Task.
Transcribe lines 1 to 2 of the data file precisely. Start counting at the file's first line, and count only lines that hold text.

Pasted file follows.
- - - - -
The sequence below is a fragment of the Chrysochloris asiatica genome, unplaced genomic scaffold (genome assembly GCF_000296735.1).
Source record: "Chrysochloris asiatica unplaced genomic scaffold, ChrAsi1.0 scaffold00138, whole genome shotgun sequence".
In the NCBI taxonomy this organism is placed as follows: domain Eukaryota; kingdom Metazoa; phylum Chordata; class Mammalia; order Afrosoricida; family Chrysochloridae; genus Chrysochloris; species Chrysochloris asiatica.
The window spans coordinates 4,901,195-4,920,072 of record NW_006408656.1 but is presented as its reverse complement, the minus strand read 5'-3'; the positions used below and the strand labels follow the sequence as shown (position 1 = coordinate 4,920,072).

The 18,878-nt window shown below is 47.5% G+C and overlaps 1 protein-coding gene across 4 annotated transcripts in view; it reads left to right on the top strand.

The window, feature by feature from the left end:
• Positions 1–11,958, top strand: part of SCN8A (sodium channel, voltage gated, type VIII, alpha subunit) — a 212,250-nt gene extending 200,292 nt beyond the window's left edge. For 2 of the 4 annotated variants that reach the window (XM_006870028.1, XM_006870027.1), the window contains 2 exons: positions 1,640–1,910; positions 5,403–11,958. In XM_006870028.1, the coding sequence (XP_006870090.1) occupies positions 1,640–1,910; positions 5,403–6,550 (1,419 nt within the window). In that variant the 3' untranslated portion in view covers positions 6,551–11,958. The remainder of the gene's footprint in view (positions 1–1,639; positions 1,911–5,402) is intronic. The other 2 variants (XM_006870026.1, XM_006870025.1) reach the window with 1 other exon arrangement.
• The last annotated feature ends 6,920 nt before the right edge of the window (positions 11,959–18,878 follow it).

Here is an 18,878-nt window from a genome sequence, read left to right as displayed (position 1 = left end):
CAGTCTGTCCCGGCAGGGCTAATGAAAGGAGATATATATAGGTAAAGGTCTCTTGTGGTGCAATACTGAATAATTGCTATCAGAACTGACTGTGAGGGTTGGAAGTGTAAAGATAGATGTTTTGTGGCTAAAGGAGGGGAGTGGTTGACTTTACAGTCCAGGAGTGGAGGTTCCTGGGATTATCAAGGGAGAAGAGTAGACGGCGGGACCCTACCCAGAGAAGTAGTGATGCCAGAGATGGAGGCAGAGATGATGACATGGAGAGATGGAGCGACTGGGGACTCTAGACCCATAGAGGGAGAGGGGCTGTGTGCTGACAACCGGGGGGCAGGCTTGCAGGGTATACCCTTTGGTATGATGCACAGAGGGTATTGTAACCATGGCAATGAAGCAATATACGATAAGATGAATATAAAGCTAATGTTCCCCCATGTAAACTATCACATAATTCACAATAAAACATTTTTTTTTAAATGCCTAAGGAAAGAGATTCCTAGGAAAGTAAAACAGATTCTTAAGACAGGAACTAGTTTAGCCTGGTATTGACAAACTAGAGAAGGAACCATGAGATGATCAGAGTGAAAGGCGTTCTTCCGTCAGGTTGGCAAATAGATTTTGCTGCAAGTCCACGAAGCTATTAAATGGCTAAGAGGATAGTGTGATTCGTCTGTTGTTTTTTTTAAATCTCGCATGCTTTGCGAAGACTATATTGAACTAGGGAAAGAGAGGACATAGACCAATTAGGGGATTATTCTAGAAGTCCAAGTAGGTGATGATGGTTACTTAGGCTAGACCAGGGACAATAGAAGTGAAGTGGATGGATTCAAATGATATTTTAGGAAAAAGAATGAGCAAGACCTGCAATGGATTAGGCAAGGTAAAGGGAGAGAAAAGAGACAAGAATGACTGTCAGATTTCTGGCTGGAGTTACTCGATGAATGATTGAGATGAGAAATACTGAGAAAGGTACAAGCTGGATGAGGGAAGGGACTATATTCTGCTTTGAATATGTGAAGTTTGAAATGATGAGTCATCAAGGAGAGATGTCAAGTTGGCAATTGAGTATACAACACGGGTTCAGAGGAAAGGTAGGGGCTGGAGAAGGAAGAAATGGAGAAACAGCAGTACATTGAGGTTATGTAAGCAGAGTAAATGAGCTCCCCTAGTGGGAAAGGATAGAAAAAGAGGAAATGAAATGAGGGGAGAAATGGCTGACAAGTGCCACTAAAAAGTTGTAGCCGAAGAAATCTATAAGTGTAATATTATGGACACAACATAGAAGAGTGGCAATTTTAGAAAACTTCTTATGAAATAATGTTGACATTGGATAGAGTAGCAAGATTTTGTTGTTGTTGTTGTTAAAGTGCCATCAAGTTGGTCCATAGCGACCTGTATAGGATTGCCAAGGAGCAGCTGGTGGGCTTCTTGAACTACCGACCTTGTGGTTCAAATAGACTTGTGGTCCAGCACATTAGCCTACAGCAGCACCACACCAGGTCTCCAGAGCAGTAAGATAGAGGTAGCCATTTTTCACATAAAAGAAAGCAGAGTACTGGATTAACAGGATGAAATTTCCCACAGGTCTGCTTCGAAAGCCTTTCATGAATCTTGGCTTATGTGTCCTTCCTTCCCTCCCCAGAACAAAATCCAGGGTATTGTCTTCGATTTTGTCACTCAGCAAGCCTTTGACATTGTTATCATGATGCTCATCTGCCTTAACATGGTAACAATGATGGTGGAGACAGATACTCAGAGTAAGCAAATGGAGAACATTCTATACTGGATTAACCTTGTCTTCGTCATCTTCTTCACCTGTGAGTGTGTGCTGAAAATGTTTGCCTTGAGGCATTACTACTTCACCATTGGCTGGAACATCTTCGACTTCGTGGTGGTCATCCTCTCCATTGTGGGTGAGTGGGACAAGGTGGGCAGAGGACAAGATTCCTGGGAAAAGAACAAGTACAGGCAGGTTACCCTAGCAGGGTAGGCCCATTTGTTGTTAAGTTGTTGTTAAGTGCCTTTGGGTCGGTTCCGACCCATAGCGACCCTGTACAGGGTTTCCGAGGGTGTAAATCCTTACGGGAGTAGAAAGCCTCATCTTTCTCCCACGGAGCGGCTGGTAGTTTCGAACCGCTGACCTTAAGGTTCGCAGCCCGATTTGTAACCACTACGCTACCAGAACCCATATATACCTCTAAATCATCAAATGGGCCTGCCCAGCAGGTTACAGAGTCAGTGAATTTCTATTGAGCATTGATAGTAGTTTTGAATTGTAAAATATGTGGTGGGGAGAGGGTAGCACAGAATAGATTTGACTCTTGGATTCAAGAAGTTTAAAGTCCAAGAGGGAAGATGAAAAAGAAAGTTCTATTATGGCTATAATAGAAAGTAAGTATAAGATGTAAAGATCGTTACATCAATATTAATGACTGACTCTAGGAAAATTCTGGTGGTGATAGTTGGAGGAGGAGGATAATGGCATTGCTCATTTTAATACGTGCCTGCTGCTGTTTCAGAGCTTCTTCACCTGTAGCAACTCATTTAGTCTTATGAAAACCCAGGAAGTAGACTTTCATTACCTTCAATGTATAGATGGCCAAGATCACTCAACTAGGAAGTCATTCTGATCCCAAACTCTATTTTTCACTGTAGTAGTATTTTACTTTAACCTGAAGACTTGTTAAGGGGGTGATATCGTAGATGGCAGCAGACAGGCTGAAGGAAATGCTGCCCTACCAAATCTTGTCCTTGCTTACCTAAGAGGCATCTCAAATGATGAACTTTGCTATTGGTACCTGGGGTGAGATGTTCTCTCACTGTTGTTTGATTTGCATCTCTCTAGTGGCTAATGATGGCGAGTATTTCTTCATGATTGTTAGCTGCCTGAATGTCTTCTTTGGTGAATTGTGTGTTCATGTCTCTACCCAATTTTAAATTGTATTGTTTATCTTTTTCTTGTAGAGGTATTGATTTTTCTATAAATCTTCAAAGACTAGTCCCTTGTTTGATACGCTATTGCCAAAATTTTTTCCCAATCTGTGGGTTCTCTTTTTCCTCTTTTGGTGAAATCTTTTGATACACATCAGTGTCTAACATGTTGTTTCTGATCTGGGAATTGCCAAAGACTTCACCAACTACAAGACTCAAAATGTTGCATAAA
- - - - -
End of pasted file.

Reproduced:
The sequence below is a fragment of the Chrysochloris asiatica genome, unplaced genomic scaffold (genome assembly GCF_000296735.1).
Source record: "Chrysochloris asiatica unplaced genomic scaffold, ChrAsi1.0 scaffold00138, whole genome shotgun sequence".